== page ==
Main Menu ☰
Sub Menu ☰

Lee, R. 2009. English for Environmental Sciences in Higher Education Studies. Garnet: Reading

Reviewer: Paul Booth

29 June 2011

This course book is about developing the English language skills of international undergraduate environmental science students. Although the book indicates that it is suitable for IELTS 5.0-7.5, only some parts of the book may be useful for post-graduates with higher language proficiency. The topics cover a wide range of subjects, such as ecosystems, biodiversity and agriculture, which provide a framework for the academic and language skills. The author, Lee, adopts a problem solving approach to engage the learners.

Particularly useful is the focus on academic skills which presumes no in-depth knowledge of the topics. For example, students are required to summarise or develop coherent texts from notes already provided. This is especially useful for learners to complexify their language. The regular recycling of vocabulary helps them to do this. However, if you are looking for a specific focus on grammar you’ll need to refer to the teacher’s book. This is a pity as learners and teachers alike may appreciate an explicit focus on grammatical problem areas because different words require different grammar (Bogaards 1998).

The book encourages learners to match words, complete sentences, identify dependent clauses, which help to ensure that learners remain engaged. More could be done on, for instance, how to write a discussion of the results. I would have liked to have seen more examples of academically sound reports or essays and literature reviews. This would enable learners to understand how the language skills are used and what is expected of them in a UK university. To be fair, the skills bank goes some way to show learners how to extend their skills, but more advanced students will need to be ‘pushed’ more to go beyond what is offered in the book.

The chapters are well organised. A vocabulary building section includes some valuable lexis that is relevant for students following diverse modules. A reading section develops sub-skills such as finding key information in complex sentences. The listenings give learners practice in trying to understand lectures for example. This may be especially beneficial to learners to do before coming to a university where the main language is English. The extension part of the book is laudable in that it builds and recycles earlier material. The skills and vocabulary banks are there for revision but could also be used as teaching material to highlight certain principles of academic work. Speaking, as in most books of this nature, is encouraged through tasks such as discussion. The teacher’s book gives extra activities for revision.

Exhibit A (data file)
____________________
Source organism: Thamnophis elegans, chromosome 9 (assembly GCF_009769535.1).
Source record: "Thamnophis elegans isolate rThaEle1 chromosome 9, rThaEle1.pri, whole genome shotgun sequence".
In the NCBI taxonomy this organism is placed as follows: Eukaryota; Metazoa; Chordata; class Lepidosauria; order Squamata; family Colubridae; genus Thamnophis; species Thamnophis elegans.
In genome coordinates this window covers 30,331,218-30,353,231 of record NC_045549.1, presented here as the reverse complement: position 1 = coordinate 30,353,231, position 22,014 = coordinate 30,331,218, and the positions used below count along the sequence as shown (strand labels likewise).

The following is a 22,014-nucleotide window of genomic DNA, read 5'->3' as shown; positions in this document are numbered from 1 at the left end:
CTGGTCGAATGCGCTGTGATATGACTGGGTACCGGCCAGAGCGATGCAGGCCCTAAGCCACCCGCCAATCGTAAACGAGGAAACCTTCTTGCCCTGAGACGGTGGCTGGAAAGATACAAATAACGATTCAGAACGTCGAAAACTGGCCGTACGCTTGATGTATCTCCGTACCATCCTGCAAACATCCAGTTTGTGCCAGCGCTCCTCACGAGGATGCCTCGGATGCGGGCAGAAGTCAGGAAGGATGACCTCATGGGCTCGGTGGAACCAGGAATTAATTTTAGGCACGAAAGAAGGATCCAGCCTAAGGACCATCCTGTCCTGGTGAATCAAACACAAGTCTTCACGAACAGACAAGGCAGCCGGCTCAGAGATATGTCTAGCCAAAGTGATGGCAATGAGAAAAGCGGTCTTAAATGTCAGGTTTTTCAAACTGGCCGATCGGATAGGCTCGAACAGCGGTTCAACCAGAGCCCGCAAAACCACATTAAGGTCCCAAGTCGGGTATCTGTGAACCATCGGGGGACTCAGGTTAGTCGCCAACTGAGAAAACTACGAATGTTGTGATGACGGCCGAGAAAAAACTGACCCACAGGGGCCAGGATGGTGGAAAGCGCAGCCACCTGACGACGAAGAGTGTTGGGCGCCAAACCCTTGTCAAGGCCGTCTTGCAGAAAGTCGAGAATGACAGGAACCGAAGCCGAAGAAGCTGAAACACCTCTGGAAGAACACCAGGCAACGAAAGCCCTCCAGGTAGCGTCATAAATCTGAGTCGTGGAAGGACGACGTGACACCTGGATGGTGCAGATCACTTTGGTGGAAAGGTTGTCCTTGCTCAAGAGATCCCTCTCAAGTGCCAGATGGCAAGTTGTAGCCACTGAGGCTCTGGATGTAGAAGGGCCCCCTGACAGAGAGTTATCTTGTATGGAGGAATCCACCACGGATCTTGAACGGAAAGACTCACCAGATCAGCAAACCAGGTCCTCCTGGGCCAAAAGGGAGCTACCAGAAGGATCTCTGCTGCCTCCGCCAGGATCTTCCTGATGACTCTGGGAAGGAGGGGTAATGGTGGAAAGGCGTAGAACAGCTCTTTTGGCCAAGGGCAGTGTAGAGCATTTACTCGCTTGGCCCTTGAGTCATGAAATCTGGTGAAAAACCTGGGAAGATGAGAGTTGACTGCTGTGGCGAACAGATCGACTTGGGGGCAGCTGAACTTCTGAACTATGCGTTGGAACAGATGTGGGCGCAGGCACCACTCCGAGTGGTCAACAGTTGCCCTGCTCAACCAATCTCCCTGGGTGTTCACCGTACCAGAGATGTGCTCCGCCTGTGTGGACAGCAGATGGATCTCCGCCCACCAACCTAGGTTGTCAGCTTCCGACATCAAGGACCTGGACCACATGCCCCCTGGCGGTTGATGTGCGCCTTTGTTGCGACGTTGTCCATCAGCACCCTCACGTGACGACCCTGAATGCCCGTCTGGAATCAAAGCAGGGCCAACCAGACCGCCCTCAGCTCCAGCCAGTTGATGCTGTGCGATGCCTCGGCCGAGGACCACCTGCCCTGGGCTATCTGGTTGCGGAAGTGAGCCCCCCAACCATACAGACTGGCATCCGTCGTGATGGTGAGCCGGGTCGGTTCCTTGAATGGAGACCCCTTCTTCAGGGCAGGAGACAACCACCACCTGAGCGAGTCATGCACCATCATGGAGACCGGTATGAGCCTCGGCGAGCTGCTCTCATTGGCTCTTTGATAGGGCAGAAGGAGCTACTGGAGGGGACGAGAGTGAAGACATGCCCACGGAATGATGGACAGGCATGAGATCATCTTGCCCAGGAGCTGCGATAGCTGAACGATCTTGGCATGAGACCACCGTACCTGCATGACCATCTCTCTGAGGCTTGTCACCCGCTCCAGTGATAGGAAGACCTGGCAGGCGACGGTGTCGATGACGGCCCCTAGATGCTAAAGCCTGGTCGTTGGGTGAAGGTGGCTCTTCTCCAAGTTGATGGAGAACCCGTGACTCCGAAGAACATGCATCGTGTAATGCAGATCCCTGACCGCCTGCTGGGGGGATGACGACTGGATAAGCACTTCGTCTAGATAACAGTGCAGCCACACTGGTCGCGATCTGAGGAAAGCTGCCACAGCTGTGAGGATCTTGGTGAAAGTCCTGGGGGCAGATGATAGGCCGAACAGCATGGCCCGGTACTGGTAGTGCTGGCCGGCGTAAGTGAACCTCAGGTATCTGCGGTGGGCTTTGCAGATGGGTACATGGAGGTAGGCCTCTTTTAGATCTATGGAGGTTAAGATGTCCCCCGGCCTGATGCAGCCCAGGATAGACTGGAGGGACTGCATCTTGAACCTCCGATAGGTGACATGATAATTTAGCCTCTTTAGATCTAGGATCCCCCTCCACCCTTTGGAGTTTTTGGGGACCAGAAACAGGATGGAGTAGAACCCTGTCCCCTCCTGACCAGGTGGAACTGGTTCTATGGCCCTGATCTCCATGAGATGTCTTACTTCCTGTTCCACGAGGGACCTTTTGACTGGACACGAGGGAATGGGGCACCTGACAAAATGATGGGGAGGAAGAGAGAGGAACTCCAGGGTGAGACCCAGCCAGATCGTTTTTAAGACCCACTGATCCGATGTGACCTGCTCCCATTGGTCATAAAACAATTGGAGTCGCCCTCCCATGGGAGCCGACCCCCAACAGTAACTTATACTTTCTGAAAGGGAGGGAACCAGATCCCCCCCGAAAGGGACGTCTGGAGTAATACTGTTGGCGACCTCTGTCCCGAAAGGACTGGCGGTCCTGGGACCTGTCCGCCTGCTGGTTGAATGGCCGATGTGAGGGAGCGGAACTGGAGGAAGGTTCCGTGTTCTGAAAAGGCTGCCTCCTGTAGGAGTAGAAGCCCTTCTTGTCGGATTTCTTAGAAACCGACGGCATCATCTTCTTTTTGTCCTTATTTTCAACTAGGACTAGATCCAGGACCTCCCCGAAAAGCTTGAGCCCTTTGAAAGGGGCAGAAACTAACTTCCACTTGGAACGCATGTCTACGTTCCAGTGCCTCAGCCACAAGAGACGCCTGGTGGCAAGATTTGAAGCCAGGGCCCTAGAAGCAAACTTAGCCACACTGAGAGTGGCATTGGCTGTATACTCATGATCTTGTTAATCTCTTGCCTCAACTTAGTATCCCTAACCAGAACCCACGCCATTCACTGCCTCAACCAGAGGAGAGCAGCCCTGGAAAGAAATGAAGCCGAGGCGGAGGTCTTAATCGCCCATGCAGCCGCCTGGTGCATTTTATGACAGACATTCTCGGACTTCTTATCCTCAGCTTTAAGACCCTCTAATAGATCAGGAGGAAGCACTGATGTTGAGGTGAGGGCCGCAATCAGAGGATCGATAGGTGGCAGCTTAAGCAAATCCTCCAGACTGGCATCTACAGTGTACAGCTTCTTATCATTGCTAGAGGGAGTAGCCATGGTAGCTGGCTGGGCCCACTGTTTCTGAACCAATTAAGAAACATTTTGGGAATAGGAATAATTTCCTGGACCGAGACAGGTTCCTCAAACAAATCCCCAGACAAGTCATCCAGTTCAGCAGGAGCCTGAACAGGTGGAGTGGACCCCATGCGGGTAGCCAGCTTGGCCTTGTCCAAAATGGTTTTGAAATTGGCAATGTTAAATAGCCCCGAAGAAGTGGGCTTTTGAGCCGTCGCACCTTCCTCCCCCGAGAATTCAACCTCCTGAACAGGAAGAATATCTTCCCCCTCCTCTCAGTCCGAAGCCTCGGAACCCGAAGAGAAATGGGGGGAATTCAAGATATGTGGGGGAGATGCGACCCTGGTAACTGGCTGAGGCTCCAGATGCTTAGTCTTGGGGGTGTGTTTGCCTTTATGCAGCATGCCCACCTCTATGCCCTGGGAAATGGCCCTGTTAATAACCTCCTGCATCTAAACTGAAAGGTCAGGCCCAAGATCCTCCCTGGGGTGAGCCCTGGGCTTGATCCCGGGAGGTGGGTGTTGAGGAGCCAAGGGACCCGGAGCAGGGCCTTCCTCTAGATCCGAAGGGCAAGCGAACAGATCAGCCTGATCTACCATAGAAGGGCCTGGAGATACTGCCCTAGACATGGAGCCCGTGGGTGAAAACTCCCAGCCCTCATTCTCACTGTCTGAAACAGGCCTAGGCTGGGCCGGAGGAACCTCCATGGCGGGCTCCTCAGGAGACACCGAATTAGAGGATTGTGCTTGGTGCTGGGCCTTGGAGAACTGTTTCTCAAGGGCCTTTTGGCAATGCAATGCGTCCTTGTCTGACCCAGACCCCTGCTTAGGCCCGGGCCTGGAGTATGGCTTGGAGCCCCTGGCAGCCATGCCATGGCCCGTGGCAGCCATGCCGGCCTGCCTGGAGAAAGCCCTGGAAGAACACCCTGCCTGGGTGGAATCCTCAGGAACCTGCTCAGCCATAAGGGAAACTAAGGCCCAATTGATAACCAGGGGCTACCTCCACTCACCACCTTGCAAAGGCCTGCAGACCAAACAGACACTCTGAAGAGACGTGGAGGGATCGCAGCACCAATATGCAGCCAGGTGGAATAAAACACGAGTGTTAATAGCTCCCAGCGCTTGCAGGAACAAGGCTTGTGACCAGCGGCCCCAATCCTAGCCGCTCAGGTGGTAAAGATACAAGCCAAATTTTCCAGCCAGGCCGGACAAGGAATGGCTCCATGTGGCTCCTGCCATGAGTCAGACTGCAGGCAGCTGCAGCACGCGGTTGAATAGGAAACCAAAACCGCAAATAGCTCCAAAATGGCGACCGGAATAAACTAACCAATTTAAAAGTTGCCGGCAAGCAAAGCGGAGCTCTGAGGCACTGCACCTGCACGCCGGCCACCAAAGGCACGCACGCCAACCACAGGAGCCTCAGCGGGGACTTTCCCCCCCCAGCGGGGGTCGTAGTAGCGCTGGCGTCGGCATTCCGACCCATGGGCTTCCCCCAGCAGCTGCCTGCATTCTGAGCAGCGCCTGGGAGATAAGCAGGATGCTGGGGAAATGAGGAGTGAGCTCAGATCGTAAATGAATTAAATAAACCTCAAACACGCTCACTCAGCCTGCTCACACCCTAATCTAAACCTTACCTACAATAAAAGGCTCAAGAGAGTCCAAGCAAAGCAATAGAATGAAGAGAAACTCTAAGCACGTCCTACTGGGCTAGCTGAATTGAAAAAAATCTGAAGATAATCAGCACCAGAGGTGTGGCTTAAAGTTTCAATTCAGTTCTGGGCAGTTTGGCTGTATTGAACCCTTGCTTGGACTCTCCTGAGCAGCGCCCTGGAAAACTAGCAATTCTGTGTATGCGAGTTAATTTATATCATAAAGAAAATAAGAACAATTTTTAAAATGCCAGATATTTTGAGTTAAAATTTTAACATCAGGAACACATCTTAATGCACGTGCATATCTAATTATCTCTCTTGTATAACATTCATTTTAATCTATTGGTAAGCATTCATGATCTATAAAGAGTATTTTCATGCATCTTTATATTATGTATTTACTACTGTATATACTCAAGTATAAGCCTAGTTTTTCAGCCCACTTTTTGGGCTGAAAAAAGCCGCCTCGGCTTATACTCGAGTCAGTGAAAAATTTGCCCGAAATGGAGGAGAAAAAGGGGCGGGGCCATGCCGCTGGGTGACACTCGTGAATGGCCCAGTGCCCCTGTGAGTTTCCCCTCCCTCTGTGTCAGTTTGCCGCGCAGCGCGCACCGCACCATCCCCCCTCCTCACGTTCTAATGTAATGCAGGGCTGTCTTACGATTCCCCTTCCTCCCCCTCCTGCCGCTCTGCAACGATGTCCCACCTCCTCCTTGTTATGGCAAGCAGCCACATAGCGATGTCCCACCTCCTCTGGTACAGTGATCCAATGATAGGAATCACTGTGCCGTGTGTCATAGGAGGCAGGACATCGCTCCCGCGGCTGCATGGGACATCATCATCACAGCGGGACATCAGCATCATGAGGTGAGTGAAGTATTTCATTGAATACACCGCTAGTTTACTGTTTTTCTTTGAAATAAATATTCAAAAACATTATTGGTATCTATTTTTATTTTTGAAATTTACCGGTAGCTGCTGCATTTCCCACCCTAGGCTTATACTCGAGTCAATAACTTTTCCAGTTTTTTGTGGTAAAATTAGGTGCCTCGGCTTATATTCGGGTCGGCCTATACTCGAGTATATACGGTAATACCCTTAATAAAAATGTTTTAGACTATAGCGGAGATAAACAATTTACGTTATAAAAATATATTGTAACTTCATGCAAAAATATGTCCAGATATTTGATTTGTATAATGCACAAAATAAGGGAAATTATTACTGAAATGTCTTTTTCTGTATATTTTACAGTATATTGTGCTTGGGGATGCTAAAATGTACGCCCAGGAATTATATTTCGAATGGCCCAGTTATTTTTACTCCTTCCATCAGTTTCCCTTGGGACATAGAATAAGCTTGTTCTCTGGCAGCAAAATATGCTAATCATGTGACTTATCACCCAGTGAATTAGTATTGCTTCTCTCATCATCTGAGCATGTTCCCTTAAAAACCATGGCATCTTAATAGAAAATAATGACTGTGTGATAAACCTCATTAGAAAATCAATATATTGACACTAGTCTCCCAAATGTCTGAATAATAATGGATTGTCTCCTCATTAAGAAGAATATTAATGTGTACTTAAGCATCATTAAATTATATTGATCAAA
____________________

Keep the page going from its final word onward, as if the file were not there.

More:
This is a timely book when language teaching materials for science students are thin on the ground. Lee has managed to write a user-friendly course book that I imagine will be popular with teachers and students alike. However, for more advanced students it will need to be complemented with other materials. That said, I have already started using this book with my classes of international under- and post-graduate science students and have found it useful.


Bogaards, P. (1996) ‘Lexicon and grammar in second language learning’, in Jordens, P. and Lalleman J. A. (eds) Investigating second language acquisition, Berlin: Mouton de Gruyter, pp.357-379.

Back to Book Reviews